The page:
At this point, your tour takes you past another waterfall, where you’ll encounter “dangerous” hippos in the water. Of course, there is no real danger because these are animatronic animals, but the skipper will warn everyone that the hippos are about to charge before scaring them off with a loud (fake) gunshot. 

The hippos are somewhat realistic in appearance, so if you have very small children with you, it might be a good idea to reassure them that this is all make-believe. Also, be aware that the noise used to scare the hippos away is sudden and very loud.

From here, the boat cruises through a tunnel and into the Mekong river, gliding past the ruins of an ancient temple. This part of the ride is usually a little bit darker, and the skipper doesn’t speak much during this part of the tour. There are snakes, baboons, crocodiles, and a tiger wandering among the ruins so it’s best to not make too much noise and attract their attention! 

This is part of the cruise that seems a little more ominous, although it’s not truly scary. Again, with some of the animals looking very realistic (especially the crocodile!), you might want to give reassurance to any toddlers in your family.

After emerging from the temple ruins, the boat returns to the Amazon and the last section of the cruise. You’ll pass by a group of adorable elephants that may or may not spray water at the boat. To end the tour on a humorous note, you’ll see the Jungle Navigation Company’s Lost and Found hut, which indigenous South American entrepreneur “Trader Sam” has attempted to turn into a gift shop selling the lost items. Trader Sam is nowhere to be found, however, and his shop is now overtaken by a group of silly monkeys.

Disney’s Jungle Cruise Ride Speed

Disney’s Jungle Cruise is a slow, relaxing ride. The ride never moves very fast, and the skippers do slow it down at some points so everyone gets a good view of the surroundings.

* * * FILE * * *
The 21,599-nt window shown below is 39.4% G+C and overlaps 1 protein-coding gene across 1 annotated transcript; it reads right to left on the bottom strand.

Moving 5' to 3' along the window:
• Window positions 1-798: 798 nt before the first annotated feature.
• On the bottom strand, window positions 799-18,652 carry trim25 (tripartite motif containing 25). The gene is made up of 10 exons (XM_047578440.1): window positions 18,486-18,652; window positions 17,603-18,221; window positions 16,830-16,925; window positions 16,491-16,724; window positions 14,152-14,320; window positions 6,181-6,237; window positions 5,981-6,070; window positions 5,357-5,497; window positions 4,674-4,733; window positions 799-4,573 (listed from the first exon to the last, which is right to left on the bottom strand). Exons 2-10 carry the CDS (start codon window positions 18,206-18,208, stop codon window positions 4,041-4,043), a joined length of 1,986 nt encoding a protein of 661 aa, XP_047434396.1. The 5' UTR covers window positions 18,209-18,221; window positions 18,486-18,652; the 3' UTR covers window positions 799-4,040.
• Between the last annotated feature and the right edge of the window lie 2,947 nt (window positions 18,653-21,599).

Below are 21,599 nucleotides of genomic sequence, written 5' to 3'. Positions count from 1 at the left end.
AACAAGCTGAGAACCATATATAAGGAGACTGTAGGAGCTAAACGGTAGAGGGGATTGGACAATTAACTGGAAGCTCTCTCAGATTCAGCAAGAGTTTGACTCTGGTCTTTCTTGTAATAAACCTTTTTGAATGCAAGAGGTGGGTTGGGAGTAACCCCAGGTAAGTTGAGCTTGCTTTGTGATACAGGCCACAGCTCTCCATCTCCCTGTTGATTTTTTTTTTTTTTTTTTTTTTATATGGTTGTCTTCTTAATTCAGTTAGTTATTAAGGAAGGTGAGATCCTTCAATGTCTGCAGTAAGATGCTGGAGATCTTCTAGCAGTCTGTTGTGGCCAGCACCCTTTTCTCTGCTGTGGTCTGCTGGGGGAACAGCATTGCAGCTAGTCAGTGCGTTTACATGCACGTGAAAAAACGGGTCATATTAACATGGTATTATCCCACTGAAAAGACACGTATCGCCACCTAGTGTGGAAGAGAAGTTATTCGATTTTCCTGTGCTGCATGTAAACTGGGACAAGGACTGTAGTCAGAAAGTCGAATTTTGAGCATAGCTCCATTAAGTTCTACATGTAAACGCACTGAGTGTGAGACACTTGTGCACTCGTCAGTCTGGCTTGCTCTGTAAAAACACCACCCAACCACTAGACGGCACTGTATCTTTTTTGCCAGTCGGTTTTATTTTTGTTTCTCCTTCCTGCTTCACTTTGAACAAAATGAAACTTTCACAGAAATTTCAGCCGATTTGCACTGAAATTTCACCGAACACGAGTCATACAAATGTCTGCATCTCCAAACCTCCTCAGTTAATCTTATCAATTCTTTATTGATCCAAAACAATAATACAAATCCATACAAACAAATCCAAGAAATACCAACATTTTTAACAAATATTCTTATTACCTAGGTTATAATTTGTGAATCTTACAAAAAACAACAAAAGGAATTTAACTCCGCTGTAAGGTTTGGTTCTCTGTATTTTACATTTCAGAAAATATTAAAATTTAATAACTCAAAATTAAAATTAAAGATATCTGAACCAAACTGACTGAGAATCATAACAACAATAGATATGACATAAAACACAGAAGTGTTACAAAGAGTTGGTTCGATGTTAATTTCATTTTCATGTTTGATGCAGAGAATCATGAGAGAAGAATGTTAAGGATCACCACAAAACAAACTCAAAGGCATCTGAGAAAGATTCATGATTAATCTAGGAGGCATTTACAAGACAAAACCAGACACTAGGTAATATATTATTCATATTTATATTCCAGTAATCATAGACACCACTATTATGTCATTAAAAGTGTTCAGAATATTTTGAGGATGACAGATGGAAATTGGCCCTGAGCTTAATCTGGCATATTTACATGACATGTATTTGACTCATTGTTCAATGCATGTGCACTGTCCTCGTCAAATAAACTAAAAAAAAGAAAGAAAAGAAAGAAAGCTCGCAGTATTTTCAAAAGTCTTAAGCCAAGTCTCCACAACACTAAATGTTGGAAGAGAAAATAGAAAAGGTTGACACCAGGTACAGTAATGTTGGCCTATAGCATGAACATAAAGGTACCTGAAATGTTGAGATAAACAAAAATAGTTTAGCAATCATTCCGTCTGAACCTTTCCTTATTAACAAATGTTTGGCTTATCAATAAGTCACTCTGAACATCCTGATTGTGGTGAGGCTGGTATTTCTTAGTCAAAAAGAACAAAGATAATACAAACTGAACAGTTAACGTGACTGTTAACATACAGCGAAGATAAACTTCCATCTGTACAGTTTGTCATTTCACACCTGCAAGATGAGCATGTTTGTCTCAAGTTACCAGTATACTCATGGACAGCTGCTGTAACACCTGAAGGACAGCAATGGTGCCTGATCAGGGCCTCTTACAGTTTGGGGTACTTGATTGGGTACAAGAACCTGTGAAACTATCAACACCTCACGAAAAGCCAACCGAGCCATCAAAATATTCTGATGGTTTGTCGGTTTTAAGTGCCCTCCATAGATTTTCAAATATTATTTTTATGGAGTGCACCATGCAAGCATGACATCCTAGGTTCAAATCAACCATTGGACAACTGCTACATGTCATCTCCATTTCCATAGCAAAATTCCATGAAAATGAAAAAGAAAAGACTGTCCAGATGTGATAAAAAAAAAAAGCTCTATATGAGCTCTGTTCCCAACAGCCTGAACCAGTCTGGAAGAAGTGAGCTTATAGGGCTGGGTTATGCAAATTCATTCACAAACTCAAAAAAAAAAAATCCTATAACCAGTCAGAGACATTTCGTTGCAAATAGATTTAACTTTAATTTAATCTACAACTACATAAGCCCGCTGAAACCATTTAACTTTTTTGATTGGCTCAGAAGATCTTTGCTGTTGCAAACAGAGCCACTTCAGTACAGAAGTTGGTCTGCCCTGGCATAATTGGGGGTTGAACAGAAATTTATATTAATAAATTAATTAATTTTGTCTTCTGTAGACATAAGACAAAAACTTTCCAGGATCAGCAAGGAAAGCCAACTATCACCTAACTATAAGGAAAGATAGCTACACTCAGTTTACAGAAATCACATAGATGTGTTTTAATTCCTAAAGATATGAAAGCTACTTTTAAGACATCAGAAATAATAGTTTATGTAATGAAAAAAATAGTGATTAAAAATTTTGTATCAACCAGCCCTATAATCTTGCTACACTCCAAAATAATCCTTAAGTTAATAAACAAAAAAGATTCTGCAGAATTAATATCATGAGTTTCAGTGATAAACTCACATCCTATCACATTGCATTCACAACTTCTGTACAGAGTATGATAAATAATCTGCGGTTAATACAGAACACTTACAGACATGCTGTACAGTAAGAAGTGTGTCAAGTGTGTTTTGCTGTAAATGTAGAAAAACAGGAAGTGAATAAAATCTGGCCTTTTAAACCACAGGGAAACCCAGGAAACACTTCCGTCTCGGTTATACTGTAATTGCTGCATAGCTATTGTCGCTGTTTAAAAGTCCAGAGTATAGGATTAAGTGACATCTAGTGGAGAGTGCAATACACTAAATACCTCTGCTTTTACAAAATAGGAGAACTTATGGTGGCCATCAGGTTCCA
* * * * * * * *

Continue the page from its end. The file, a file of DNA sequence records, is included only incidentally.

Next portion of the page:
Even though it is technically a boat ride, the boats aren’t actually floating in the water. They glide along an underwater track. Because they’re on a fixed track the skippers don’t actually steer the boats, but they do have the ability to control the speed and start or stop the boats. 

Disney’s Jungle Cruise Drops and Intensity

This ride is very smooth and easy going! There are no drops or even fast-moving river currents. Since the boats are on submerged tracks, they remain very steady throughout the ride. The boats do pass through a darkened tunnel just before the temple ruins, but it is brief and you won’t be in total darkness. 

Conclusion

So, is Disney’s Jungle Cruise ride scary?  Well, hopefully you’ve realized by now that the Jungle Cruise is a fun ride that is popular with children and adults. This is an old school, classic Disney attraction, and what’s great is that the ride will keep you laughing so much throughout its eight to ten minute running time that you will be too disarmed by the jokes to be filled with fear.  

Now, with that said, some very small children may need reassurance that the animals are not real and that they won’t come near the boats, but the laughs far outweigh any scary moments.

The Disney cast members (“skippers”) are the true stars of this attraction. All of the skippers do an outstanding job at delivering the jokes and adding their personal touches to the standard script while operating the ride. It’s their personalities that make this ride an enjoyable and unique experience each time. They also pay attention to all safety matters, from potential “hippo attacks”, to making sure the ride operates properly.

This ride usually has the longest lines in the middle of the afternoon and the shortest line in the early morning or when the fireworks shows are happening. Riding Jungle Cruise towards the evening, either at dusk or after dark, adds a little bit of a mysterious mood to the ride. 

The queue area for the Jungle Cruise has ceiling fans creating a breeze, but in the hot Summer months, it still feels very humid while you’re waiting to board the boats.  There are no age or height requirements for this ride, and visitors in wheelchairs or ECVs can board an ADA-accessible boat without having to leave their chairs/vehicles.

If you’re wanting to expand your Jungle Cruise experience, you can have lunch or dinner at the Jungle Navigation Co. Skipper Canteen restaurant, located right next to the ride. This themed sit-down restaurant is where the skippers of the Jungle Navigation Company eat their meals, and the name of the menu items refer back to some of the standard jokes you’ll hear on the Jungle Cruise ride.

If you visit Walt Disney World during the months of November and December, the Jungle Cruise is transformed into the “Jingle Cruise,” with a fun holiday theme. Even the names of the boats are changed to fit the theme, and the skippers will be telling seasonal jokes.